The stock market crash has thrown up many possibilities for investing in cheap shares.
But looking for survivability and recovery potential in the underlying business is key to selecting decent cheap-looking shares now. Select well and they may go on to climb back up.
Fundamental building materials
CRH (LSE: CRH) is a good example of a FTSE 100 firm capable of surviving the crisis and thriving afterwards. The company manufactures and supplies a range of integrated building materials, products and solutions for the general built environment.
I reckon the company will emerge from this crisis intact because it has managed to continue trading, albeit with the usual precautions to protect the staff and customers from the virus. And the directors have also taken the steps many firms have taken to protect the balance sheet, like stopping all non-essential expenditure such as capital reinvestment.
Turnover is down, and some staff have been furloughed. But lockdowns around the world will ease. And CRH, being a big player in its markets, will begin to build up revenues and profits again. When that happens, I’m certain that the share price will drift up to reflect improved trading and a better outlook.
Defensive share with fast-growing division
I’m also keen on Associated British Foods (LSE: ABF). The pandemic and the lockdown have closed all trading through the company’s previously fast-growing Primark chain of value retail fashion and lifestyle stores. But the company also has a food business focused on sugar, grocery, ingredients and agriculture.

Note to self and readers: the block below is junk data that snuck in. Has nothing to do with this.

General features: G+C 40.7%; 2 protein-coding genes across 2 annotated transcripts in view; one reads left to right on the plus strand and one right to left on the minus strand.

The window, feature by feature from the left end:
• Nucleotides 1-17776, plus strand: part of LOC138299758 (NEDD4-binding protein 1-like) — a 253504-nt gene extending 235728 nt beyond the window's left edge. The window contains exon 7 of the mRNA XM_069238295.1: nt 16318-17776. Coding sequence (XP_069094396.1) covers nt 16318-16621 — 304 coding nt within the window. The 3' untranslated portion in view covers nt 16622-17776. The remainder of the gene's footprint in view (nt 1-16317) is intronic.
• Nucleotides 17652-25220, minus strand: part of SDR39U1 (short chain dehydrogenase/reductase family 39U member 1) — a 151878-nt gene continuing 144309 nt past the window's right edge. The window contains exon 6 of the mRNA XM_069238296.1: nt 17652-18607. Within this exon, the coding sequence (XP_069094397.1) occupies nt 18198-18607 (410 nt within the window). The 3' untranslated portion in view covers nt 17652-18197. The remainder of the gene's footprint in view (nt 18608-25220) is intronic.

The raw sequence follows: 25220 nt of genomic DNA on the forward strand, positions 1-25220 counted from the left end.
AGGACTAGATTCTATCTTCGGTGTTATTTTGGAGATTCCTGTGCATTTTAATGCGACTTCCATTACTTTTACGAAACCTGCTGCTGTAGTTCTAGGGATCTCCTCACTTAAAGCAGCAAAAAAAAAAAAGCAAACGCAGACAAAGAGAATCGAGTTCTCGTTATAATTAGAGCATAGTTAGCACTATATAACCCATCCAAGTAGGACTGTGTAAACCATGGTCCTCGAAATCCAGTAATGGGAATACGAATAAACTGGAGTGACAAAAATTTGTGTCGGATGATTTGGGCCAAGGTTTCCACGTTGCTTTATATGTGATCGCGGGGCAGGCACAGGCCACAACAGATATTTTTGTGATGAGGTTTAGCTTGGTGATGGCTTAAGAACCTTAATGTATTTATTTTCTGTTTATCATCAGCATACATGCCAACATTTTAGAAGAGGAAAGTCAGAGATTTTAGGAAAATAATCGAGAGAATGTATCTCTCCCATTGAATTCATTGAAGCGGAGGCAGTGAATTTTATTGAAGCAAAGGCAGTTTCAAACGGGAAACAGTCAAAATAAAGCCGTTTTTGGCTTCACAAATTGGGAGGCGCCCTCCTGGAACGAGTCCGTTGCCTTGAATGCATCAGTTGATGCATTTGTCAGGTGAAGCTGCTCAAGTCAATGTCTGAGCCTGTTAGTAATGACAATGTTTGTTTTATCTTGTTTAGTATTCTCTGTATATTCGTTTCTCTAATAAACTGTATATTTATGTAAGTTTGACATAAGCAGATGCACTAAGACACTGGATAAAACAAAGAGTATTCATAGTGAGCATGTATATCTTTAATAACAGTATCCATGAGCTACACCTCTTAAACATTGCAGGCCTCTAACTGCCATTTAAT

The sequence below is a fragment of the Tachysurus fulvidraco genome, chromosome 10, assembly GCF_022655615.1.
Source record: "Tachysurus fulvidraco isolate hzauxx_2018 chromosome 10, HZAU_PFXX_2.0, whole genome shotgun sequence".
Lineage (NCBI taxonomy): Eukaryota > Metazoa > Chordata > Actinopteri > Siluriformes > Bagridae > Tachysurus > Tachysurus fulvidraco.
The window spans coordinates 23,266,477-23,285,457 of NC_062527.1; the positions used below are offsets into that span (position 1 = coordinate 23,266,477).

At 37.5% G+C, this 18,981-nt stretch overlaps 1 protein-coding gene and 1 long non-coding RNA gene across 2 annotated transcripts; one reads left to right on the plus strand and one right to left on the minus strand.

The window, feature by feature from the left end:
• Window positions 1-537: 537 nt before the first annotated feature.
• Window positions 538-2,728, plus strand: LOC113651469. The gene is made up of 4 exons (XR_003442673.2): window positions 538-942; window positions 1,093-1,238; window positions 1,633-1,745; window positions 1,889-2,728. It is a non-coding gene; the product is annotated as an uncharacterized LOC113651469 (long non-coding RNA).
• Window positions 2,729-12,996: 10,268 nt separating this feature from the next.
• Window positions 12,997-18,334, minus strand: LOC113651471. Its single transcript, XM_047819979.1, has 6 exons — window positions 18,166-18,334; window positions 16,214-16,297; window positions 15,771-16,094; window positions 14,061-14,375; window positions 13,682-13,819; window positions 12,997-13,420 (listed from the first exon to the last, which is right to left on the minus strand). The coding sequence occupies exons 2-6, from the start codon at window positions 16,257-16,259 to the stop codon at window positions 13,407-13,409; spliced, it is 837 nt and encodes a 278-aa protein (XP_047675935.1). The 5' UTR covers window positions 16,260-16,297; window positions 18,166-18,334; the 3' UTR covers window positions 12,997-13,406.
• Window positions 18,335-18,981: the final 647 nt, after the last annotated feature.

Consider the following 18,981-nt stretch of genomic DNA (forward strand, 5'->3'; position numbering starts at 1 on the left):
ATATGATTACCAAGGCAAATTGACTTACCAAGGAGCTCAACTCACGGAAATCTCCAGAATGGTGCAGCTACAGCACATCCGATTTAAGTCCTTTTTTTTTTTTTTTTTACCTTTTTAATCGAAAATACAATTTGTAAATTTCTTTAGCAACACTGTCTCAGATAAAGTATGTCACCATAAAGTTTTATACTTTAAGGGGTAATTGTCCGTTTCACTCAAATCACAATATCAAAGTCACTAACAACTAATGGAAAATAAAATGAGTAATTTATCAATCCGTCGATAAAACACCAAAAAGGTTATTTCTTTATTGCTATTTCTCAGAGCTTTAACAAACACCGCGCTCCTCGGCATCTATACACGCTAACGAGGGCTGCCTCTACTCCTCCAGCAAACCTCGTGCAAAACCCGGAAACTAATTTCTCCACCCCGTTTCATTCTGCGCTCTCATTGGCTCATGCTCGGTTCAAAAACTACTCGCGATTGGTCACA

After adjusting for the virus with the usual measures, much of the food division has continued to trade through the crisis so far. And I reckon the defensive and cash-generating characteristics of the food division will see the company through.
Meanwhile, the shares have traded on high earnings multiples for as long as I can remember. You can’t have a successful and expanding division without the market taking notice. So I see today’s lower share price as an opportunity to hop aboard the growth story at a lower valuation.
Primark will emerge from the crisis and begin to build up its trade again. Imagine what the company may look like 10 years from now. If you hold the shares from today for the next decade, you may be glad you did.
Top name in online and physical retail and fashion
You’ve almost certainly heard of retail and fashion company Next (LSE: NXT). Naturally, the company has experienced massive revenue loss through its stores because of the lockdown. But it also has an online business that has managed to continue trading, albeit on reduced power.
At the end of April, the company put out a comprehensive statement explaining how it plans to cope with the ongoing crisis and emerge from the other side of lockdown. The directors don’t think things will be the same as they were before. Until we have a vaccine for Covid-19, we’ll all have to live with ongoing social-distancing and other measures.
The outcome for Next is likely to be lower revenues, higher costs and reduced profits. But I’m sure the firm’s business will recover over time. And as the outlook improves, it seems certain that the share price will rise.
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Kevin Godbold has no position in any share mentioned. The Motley Fool UK has recommended Associated British Foods. Views expressed on the companies mentioned in this article are those of the writer and therefore may differ from the official recommendations we make in our subscription services such as Share Advisor, Hidden Winners and Pro. Here at The Motley Fool we believe that considering a diverse range of insights makes us better investors.